Does your child read clearly? New study to understand impact of children's 'under-focusing'
Researchers at the University of Reading are asking parents' help for a new study which aims to see if children who 'under-focus' may experience more difficulty when learning at school.
Although most children are offered eye tests during their first year of school, only distance sight is examined. This is because screening is mainly looking for lazy eyes and large amounts of long or short sight which need early treatment. However few people realise that all children have to make extra effort to see clearly for close work, even if they don't need glasses.
Children who 'under-focus' will experience blurred vision when reading - but does that mean they find it harder to learn, to read and to concentrate? This new study, funded by Fight for Sight, aims to find out.
Dr Anna Horwood, from the University's School of Psychology and Clinical Language Sciences, is leading the study. She said: "I'm sure most parents would be surprised to learn that children's eyes are not tested during near work. Previous Reading research has found that even children who don't need glasses sometimes under-focus for close work, but they are unlikely to tell anyone because it is normal for them. As focusing is not part of the screening eye test for young children we don't know how common it is or how much under-focusing matters. Could it be affecting their educational development?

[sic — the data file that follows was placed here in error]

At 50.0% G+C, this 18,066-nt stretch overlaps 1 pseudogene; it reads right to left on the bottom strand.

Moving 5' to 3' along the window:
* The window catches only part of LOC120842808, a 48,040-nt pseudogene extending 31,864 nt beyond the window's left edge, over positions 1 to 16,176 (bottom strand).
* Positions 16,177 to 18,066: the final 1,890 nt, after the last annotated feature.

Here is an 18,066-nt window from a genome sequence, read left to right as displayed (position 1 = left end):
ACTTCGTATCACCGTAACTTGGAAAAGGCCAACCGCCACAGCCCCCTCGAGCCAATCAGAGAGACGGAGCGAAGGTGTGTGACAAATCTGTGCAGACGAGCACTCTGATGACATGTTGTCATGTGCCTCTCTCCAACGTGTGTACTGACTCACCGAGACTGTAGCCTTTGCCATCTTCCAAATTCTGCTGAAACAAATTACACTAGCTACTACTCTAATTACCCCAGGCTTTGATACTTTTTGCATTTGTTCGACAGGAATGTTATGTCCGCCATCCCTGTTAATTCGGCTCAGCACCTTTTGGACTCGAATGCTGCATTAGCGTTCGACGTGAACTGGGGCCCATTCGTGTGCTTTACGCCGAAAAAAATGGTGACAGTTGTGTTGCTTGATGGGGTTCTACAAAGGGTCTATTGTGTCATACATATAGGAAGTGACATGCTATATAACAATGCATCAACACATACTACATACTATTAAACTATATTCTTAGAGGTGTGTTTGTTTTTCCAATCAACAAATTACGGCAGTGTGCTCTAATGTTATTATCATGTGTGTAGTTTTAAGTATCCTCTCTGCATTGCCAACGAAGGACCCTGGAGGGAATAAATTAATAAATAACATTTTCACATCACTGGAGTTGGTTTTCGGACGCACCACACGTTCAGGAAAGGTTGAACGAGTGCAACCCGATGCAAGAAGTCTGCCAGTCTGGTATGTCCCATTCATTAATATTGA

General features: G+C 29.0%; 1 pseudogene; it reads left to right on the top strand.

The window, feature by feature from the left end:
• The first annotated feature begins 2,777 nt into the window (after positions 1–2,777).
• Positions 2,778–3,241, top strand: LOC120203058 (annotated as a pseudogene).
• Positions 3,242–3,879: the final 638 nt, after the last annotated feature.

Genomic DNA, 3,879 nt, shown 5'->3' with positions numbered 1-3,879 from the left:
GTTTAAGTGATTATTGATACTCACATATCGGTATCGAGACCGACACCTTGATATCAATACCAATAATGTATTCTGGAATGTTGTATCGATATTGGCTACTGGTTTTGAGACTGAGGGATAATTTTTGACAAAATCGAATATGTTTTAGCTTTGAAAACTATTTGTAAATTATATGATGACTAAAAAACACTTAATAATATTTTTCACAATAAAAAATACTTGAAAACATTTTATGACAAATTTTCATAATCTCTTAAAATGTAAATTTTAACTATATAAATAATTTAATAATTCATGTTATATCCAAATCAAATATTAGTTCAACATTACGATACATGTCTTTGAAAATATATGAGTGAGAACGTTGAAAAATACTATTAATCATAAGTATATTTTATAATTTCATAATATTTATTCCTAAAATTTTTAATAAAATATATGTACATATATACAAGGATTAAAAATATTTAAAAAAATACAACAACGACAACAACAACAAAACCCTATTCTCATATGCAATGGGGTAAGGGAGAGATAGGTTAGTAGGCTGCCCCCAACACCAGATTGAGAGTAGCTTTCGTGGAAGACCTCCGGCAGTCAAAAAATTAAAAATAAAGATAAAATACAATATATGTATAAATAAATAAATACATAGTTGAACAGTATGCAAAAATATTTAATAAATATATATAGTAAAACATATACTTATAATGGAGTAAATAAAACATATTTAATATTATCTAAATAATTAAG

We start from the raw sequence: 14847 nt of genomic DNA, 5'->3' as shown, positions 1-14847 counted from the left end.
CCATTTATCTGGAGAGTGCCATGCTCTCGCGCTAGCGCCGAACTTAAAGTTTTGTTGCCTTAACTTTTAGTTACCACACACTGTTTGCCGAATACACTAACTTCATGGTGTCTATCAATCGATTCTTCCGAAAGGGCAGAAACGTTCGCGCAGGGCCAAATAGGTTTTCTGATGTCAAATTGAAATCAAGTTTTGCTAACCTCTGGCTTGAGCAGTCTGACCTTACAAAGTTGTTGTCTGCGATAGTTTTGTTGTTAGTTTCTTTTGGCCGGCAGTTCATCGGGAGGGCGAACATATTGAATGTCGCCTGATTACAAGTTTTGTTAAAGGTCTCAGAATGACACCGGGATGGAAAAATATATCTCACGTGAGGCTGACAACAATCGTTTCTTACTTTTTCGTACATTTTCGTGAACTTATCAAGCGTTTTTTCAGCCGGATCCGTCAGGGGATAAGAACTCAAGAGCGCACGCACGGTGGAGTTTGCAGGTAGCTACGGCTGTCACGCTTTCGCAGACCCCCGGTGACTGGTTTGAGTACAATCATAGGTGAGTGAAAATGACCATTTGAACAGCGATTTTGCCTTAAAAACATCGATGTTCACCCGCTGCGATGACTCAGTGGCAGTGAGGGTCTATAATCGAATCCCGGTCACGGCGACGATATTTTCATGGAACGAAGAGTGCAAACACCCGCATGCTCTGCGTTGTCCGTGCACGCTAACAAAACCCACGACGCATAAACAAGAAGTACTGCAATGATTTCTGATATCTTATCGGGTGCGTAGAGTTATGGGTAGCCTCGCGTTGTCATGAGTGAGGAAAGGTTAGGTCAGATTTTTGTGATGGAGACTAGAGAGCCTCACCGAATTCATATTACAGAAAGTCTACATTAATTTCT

"It may be quite normal for children to tolerate mild blur for all but the most detailed tasks. On the other hand under-focusing could be holding many back from engaging and concentrating on close work - we just don't know. We need children aged six and 10 for a preliminary study for wider research to see if identifying under-focusing children, and helping them to focus, can help them make the most of their education."
Volunteers would need to visit the University for about 1½ hours to look at different pictures as they come closer, and also do some simple eye, literacy and attention tests - all very child-friendly. In the next year, the researchers hope to roll the study out to some schools where more children will be tested.
Dr Horwood continued: "There is currently no evidence that treatment for under-focusing is necessary or that parents should be concerned. All children at state schools in Reading, Wokingham, Oxfordshire and West Berkshire are screened for known significant eye problems in their Reception year, but if your child spontaneously complains of blurred vision take them to an optometrist for a fuller eye test."